Arthur's tale is at once rich and spare in details, alternately focused and skewed. Crafted with Silver over the course of, as Phillips recalls, "a year in a little office in New York," they began by determining a path to which such an ordinary man could become such an evil and notorious character. "In the version of the story we were telling, having a guy fall into a vat of acid didn't work, while I think it's interesting, so we tried running everything through a 'real world' lens," he says. "To make sense in the world of our movie, we thought, 'Well, why would he put this make-up on when he eventually becomes Joker? Where did he get this make-up and why does he have it? What if he's a clown?'
"Then, of course, we had to ask ourselves why he'd work as a clown," he continues, "which we determined was because his mother always told him he had to bring laughter and joy to the world. It all came together from there."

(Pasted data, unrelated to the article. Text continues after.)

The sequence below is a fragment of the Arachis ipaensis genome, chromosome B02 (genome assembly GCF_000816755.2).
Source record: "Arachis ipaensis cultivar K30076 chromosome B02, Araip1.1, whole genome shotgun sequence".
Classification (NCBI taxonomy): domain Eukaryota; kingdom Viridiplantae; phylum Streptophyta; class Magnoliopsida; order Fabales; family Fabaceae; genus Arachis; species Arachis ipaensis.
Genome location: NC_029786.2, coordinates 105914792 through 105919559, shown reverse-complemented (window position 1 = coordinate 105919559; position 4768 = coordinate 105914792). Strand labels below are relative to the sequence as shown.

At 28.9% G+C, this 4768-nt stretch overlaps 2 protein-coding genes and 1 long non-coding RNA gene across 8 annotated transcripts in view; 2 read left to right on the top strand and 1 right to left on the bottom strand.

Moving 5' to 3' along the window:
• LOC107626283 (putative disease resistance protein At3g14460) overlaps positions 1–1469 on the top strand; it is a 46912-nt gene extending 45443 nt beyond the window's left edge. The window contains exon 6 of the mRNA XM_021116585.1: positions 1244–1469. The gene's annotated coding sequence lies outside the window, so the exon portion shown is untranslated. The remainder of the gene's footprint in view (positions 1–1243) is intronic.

In addition to the visual expectations that come with the character, there's a distinct personality trait common across nearly 80 years of the comics and in every moving picture iteration, one which Phillips and Silver wanted to utilise in their storytelling: the classic unreliable narrator who can never fully be believed. "You have an intense amount of freedom with an unreliable narrator, and even more so when he's Joker," the director says of the famously deceptive reprobate, whose penchant for blending fact and fiction informs every frame of the film. "He even says in the comic book Batman: The Killing Joke, 'If I'm going to have a past, I prefer it to be multiple choice.' So, what really happened, and what you think he is by the end, just depends on the lens through which you watch the movie. You won't walk away having all the answers and that's what I think is intriguing about a character like this."